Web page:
Argentine unions join forces for nationwide strike

Johannes Schneider Johannes.Schneider at
Fri Nov 17 06:09:50 MST 2000

I am sure comrades from Argentina will keep us updated.

Here is the latest from the imperialist media:

>From CNN, full text:

Argentine unions join forces for nationwide strike
November 16, 2000
Web posted at: 3:17 PM EST (2017 GMT)

BUENOS AIRES, Argentina (Reuters) -- Argentina's largest union, the General
Workers' Confederation (CGT), on Thursday backed a nationwide strike call
for next week by hard-liners against President Fernando de la Rua's economic
reforms aimed at regaining investors' confidence.

The board of the "official CGT" -- a labor federation that is split in two,
with the "dissident CGT" leading the strike call earlier this week together
with the Argentine Workers' Center (CTA) union -- also announced plans for a
strike in December.

"Next Friday we will bring the country to a standstill. We'll fight on until
the government changes its economic policy," said Rodolfo Daer, head of the
"official CGT," which is criticized by its more hard-line rivals for its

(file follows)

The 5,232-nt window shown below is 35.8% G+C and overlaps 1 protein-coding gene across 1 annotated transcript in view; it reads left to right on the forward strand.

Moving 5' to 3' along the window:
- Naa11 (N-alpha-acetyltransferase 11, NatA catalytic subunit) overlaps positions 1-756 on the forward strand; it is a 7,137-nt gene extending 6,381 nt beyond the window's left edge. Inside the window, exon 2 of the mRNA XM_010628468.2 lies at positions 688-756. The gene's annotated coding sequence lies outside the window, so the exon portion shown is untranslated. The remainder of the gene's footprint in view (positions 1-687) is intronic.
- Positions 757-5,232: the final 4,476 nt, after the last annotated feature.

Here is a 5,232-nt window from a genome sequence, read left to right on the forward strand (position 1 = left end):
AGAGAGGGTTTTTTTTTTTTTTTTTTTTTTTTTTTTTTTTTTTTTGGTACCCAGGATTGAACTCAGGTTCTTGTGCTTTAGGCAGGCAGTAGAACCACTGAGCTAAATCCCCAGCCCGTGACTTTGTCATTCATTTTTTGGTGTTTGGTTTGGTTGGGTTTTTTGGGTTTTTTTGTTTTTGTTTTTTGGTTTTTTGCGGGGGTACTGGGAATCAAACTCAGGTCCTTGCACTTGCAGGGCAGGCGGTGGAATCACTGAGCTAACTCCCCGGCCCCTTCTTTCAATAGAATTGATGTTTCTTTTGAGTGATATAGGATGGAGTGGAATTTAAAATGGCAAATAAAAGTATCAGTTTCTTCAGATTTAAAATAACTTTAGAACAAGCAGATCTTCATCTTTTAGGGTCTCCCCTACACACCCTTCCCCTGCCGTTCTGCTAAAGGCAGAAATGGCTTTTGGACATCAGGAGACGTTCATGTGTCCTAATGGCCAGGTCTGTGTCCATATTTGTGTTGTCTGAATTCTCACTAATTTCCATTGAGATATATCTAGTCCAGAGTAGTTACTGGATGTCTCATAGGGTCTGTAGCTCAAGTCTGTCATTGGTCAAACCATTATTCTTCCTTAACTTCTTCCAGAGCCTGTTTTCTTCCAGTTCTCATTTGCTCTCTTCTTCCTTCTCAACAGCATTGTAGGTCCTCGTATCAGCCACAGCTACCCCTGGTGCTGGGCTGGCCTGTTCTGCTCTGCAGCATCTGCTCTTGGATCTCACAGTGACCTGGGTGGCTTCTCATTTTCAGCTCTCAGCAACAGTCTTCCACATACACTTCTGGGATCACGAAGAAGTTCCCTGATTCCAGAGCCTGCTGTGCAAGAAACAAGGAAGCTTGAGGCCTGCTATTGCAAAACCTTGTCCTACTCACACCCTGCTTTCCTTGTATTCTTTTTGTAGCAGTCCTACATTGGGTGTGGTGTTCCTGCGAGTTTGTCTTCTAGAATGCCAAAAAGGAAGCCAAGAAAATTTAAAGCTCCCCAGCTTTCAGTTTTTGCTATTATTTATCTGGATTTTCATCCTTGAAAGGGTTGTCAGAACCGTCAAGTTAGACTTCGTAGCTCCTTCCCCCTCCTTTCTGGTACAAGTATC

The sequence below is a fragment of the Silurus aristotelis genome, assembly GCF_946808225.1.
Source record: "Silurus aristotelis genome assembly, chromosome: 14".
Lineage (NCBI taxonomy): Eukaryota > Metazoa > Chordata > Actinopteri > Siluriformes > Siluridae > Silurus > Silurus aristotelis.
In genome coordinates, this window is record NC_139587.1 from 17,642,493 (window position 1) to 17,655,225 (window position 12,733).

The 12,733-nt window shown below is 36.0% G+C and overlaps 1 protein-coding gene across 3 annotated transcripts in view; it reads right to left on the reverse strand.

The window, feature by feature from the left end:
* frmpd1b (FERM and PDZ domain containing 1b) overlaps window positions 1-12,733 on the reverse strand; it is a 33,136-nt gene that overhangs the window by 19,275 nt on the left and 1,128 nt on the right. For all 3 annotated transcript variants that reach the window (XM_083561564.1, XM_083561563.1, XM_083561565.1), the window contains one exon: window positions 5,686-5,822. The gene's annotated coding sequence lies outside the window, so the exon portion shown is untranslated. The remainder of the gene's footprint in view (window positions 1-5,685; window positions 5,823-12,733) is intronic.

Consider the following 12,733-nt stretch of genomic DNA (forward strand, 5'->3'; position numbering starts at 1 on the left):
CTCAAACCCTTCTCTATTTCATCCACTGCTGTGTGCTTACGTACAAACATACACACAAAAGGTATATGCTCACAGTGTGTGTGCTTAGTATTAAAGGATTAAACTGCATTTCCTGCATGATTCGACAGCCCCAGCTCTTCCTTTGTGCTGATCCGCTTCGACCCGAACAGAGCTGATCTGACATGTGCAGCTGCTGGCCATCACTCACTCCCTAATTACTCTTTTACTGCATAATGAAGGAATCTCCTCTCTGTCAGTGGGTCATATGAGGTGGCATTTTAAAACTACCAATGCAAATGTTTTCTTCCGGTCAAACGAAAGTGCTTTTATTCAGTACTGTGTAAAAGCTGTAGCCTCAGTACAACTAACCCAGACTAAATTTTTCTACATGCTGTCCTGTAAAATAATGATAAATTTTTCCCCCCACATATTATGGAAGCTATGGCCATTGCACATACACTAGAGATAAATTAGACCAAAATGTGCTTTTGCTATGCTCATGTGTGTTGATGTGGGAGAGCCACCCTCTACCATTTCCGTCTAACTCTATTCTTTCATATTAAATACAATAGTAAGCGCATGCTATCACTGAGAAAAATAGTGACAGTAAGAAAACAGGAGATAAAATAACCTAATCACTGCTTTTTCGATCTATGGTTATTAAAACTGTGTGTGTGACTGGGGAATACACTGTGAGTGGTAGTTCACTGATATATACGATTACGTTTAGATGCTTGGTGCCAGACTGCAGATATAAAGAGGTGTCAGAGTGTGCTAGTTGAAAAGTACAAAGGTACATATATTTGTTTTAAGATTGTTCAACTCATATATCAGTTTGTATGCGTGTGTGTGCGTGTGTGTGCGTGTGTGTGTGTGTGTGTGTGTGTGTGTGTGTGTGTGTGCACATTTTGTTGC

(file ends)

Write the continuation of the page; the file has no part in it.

moderate style of opposition to the ruling center-left Alliance and its
Peronist successors.

The "official CGT" plans a 24-hour stoppage next Friday, while the
"dissident CGT, the CTA and a new group coordinating roadblocks all over
Argentina, the Combative Classwar Movement (CCC), have scheduled 36 hours of
protest from noon Thursday.

The strike call was initially in response to the death of an unemployed man
last week during clashes between police and people manning roadblocks in the
northern province of Salta. Thousands of the 15.4 percent of Argentine
workers who are jobless or 30 percent who are poor have blocked roads to
demand jobs, food and welfare programs.

>From the Economist: (on a bail-out)

Full text at:

Were Argentina to default on its debts, other emerging economies would
suffer, especially those in South America. That is the first reason for
helping it

second Economist story on Argentina at:

... unemployment stands at 15%, many of those in work have suffered wage
cuts, and investment has slumped. After two years of stagnation and
deflation, and two months of political infighting within President Fernando
de la Rua's coalition government, the nerves of investors have snapped.

When the yields on Argentina's bonds had soared to ten percentage points
above those of the United States Treasury, officials confirmed on November
10th that they were negotiating a new bundle of loans from the IMF.
Including extra help from the World Bank and the Inter-American Development
Bank, and some contingency financing from private banks, the total might be
$15 billion-20 billion.

A whole lots of links to stories on Argentina (e.g. from Bloomberg, FT etc.)
can be found here

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